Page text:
Elsa, the Snow Queen from “Frozen,” waves from her high perch in the center of the Zephyr Theatre’s Ice Palace MAZE. Little girls wandering among the icy walls are excited to talk and sing to her.

Even some adults stop to tell her how much they love the movie.

Jaclyn Mack, a Twin Cities creative artist, is one of three women portraying the popular Disney royalty at the maze most days. Costumed in her white cape and towering blond wig, the queen adds an element of magic to this winter attraction.

But the real magic, according to Mack and many others, was watching the maze take shape in only two weeks.

On Jan. 7, the first of more than 1,500 huge ice blocks were delivered to The Zephyr’s parking lot. By Jan. 22, opening night, an 8-foot-tall exterior ice wall, which mimicked fortresses of yore, surrounded a half-mile of ice maze.

In addition to the Snow Queen, three ice sculptures and two thrones were elements to “discover.” Twin ice slides made a thrilling and fast exit.

Noel Molloy, owner of Crafted Contracting, agreed to be general contractor for the maze. He had never worked with ice before, and the sheer size of the project, the height of the walls impressed him, he said.

So did getting it done on time, he laughed. “We were going hell for leather” to meet the deadline, Molloy said. He sent photos of the accomplishment to family in Chicago and his homeland of Ireland.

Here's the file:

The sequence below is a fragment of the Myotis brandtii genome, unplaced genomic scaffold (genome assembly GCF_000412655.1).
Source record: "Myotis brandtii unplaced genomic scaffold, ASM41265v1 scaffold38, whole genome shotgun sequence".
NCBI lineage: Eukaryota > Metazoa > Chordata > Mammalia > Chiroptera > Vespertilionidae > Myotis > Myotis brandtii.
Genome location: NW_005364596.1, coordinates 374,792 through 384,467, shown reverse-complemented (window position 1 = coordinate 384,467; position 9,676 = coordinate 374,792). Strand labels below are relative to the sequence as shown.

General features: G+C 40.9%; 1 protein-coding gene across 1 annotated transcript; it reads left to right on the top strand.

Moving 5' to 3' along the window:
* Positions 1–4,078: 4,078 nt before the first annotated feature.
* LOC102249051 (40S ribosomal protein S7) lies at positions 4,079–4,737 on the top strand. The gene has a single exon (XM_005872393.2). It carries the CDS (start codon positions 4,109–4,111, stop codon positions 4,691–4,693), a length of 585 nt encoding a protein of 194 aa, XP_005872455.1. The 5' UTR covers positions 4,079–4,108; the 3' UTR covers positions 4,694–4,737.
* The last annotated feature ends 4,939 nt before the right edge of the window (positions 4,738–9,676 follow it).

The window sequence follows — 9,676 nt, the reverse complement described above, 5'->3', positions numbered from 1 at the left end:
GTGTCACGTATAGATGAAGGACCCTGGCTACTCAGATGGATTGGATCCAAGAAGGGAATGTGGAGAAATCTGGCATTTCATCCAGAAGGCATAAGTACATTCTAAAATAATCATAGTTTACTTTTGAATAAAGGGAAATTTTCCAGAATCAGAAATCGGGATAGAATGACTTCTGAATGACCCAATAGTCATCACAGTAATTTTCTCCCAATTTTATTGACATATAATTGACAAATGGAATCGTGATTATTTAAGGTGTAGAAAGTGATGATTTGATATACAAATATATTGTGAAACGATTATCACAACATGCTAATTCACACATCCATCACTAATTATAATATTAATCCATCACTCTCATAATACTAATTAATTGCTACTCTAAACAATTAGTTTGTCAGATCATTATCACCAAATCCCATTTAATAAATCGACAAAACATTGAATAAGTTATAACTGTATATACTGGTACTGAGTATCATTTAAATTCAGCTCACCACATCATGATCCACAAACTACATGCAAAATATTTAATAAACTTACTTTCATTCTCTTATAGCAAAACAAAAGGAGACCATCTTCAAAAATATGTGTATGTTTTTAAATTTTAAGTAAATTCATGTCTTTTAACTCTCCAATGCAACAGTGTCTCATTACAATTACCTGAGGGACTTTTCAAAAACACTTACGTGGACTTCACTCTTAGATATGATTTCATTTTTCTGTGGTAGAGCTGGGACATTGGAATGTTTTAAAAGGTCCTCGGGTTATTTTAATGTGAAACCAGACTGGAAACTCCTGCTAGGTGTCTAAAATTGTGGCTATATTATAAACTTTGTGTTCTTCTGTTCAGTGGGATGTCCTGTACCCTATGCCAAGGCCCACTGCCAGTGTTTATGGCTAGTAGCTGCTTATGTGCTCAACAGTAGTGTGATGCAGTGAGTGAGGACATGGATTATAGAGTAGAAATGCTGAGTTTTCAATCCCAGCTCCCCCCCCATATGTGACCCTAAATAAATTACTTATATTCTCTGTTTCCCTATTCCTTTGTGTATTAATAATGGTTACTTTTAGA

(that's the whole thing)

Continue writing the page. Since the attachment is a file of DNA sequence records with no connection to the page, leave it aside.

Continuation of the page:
Equally impressed with the maze was Paul Larson, owner of Alchemy Sound and Vision. “Man, it was such a unique build and process,” he said.

Larson designed, supplied and installed the colored lights in downtown Stillwater. For the theatre’s maze, he hung 1,600 bulbs, each individually controlled by computer. His team was new to ice, too, and freezing eye bolts into ice to anchor the overhead strands of lights was a challenge.

Making the maze walls glow has taken several hands.

Norm Tiedemann, a retired electrical engineer and now robotics tournament organizer, is nicknamed “The Everything Volunteer” by Calyssa Hall, the Zephyr’s executive director.

Tiedemann was onsite during much of the maze construction, watchful during the day and problem solving at night. He helped anchor lights to maze walls and now maintains the lights at night.

Another light man is Alan Frechtman, stage manager at the Fitzgerald Theater (during non-COVID days) and resident light designer for the Wayzata High School theater arts program. He works with Tiedeman to set up lights each day and then remove them at night.

Other men involved in maze maintenance include Pat Hammes, manager of the Old Sawmill Marina, and Blue Buettner, who was part of Molloy’s construction team and now helps keep the ice nice.

This duo draped a tarp to protect the ice walls on the sunny days and patched the walls when needed.

The enormity of the Ice Palace MAZE project impressed Hammes in the beginning. Now, it still does.

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